It seems like we’ve been waiting for a Wolf Alice record forever. After a number of EP and single releases, Ellie Rowsell and co. have finally walked out of the recording studio holding a full length album in their hands, ready to tear rock music a new one.
But with great excitement comes a sense of fear too: seldom do bands have as much buzz around them than Wolf Alice do. As such, there is perhaps a lot riding on the London four piece and their first LP.
Rather than bursting through the front door with a no holds bar rock and roll anthem, Wolf Alice’s ‘My Love Is Cool’ starts slowly with the dulcet ‘Turn To Dust’, before dazzling into ‘Bros’, a song Wolf Alice fans will no well. “Take your beady eyes off me, to make sure I don’t turn to dust”whispers Rowsell, over a tonic of electronic percussion and shimmering guitar arpeggios. The coupling of these two tracks, if anything, underscores the melodic drives that screws together the nuts and bolts of their dynamic sound. The other side of the coin signals tracks like ‘Lisbon’and ‘Fluffy’, two songs that harness the band’s raw energy and ferocious rock and roll ethos. They are both grungy, captivating and bursting at the seams with cool.
In that very fashion, the vigorous driving bass lines and power chords of ‘Your Loves Whore’carries the album forward. It’s a love song entrenched in sad harmonies and lyrics, as Rowsell whispers “And when we grow older, we’ll still be friends, we’ll could still be lovers” through the picked chorus. A real head banger of a track, it crescendos into explosive life in the final chorus, as the band chime together “Keep me hardly breathing, but I can only love you more” repeatedly.
“A sign that the band’s transition from EP recording to LP recording has been nothing short of natural. Not too miserable, but not cringingly hopeful either, Wolf Alice are striking a balance in songwriting.”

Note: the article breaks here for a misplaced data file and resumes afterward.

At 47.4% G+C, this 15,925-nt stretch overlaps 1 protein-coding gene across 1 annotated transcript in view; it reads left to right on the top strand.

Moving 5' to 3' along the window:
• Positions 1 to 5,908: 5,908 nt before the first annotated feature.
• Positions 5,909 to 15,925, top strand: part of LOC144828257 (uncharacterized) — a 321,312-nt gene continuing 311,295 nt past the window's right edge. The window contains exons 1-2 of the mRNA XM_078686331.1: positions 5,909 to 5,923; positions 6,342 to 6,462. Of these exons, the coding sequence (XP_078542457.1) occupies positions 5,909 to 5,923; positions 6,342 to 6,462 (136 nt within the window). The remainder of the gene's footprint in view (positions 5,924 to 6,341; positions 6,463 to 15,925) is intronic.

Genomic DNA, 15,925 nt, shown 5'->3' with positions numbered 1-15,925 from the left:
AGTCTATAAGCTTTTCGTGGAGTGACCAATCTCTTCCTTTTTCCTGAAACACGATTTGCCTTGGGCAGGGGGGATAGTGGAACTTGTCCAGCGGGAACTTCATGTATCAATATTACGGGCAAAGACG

Not merely content on penning anthem after anthem, the substance of ‘My Love Is Cool’ is a heartfelt and angry one. The beating synths and drums of ‘Silk’ is dressed in a dark costume of youthful moodiness. A more prominent bass line keeps the band in check, and Roswell burning lyrics continue to grow from embers to roaring fires. As arguably the record’s stand out track and midway, ‘Silk’ pays testament to the band’s versatile style.
Whilst the public have been fed anthem after anthem in terms of singles, Wolf Alice have turned their vehement sound into something much more visceral and intimate. Unlike a number of rock albums released this year, ‘My Love Is Cool’ doesn’t bark on about anything in particular; it’s not trying to make a “ooh, look at the world we live in” statement. Instead, it takes the essence of songwriting and amplifies it into something much bigger, and much more meaningful.
As mentioned, whilst the album captures examples of Wolf Alice’s brutal guitar handy-work, as shown on the heavy ‘Giant Peach’, the LP is much more stripped back than some may have expected. The focus is really on the melodies, as demonstrated by the poppy ‘Freazy’. Likewise, the mainly acoustic ‘Swallowtail’ is a ballad that conjures up noticeable influences of band’s like ‘Gish’-era Smashing Pumpkins, and My Bloody Valentine, before tailing off into an onslaught of punky guitars. Overall, ‘My Love Is Cool’ has most of everything you can think an album should have: potency, catchy tunes and something to ponder over.
Rather than saying something ironic about the world we live in, moaning on about things that barely matter or teetering on the edge with despair, Wolf Alice have produced one of the records of the year so far. Armed with a sound that gives you a lot without leading you on, ‘My Love Is Cool’ is a mammoth of a record that fills your head with songs that you’ll be humming for days. There is no surprise that this album has peaked at number one in the charts. Let me tell you, Wolf Alice’s love is cool. Very, very cool.
Wolf Alice’s album ‘My Love Is Cool’ is available to download from iTunes here.
For Fortitude Magazine: http://www.fortitudemagazine.co.uk/music/alt-indie/album-review-wolf-alice-love-cool/25673/